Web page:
I would love to be able to help out, but I really don't have the time. I'm juggling 4 AP courses, ASB, our school TV show, band, teaching a Jr High robotics class, and working on a few of my own projects, so I'm really busy. Maybe post some Ads on campus, or ask around in the multimedia lab?
  20. Kingsly thread starter macrumors 68040


    Wow, a Mac fan/musician/film guy/robotics buff? Who lives in Stevenson ranch? I think I found my new best friend!! :eek: :rolleyes: :D

    Keebler, I am seriously considering turning down the job. It would be great and all... but my gut is sating "no" and my brain tends to agree. Its just too much work for a full time student with four other projects on his plate. Either way, Im meeting the guy tomarrow (have a separate shoot Im directing tomorrow) and then I'll get more info.
    MacFan25863, you are free to join us if you like. ;)
  21. MacFan25863 macrumors 6502a


    Jun 20, 2004

    Haha..yes, we are a rare breed.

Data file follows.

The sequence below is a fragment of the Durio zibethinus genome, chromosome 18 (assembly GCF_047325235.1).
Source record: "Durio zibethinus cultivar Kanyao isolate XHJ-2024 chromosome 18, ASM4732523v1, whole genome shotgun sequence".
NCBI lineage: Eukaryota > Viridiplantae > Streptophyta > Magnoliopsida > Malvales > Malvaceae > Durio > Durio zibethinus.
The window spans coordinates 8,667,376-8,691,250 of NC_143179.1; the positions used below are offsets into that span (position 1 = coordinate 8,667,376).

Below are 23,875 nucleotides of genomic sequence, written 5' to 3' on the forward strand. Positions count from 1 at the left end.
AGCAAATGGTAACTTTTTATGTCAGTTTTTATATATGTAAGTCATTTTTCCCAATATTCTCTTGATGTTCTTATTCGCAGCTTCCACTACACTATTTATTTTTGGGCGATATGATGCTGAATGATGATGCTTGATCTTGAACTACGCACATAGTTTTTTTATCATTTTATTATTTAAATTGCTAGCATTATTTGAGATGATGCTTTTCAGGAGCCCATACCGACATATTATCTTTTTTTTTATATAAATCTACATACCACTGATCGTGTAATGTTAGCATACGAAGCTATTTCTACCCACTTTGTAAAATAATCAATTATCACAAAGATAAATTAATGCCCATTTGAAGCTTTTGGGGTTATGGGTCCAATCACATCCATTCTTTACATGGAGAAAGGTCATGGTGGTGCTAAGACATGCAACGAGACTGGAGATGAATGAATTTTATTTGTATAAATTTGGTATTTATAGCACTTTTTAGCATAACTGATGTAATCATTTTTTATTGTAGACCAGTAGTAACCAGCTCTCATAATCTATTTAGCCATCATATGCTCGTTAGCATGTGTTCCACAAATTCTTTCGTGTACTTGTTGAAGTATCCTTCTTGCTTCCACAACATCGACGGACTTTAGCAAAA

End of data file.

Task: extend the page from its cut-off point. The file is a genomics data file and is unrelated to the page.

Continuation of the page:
I'm agreeing with Keebler..drop the project. If you want to try and get your name out there, try doing some stuff with Public Access (SCVTV, aka Ch. 20). I've done stuff with them before and they are great to work with.

    Their studio is over by Hart High School off San Fernando Road.
  22. Keebler macrumors 68030

    Jun 20, 2005
    i kind of feel bad, but wanted you to think about the size. i guess the positive thing is that you already have these types of opportunities coming to you :) good idea to meet the guy and go over the scope. if you do turn it down, make sure you tell him why (the course load etc..) and then let him know that you are sorry, but you are still open for creative opportunities down the line. oh and a good thing to say and something you probably will say from the sounds of it, let him know you could do the job, but you wouldn't be able to put the right amount of concentration into to it to complete the job properly. people always like honesty.

    best of luck,
  23. DrRock macrumors regular

    Jun 18, 2005

    40 hours is a LOT of footage to log. That's a full work week without cutting a single frame. Be sure to consider your time investment. Don't undersell yourself. If you feel that you maybe don't have as much experience as a pro outfit, and that you should charge less hourly, that's fine. Just don't give them a flat rate that you think is fair then end up spending three times as long putting it together.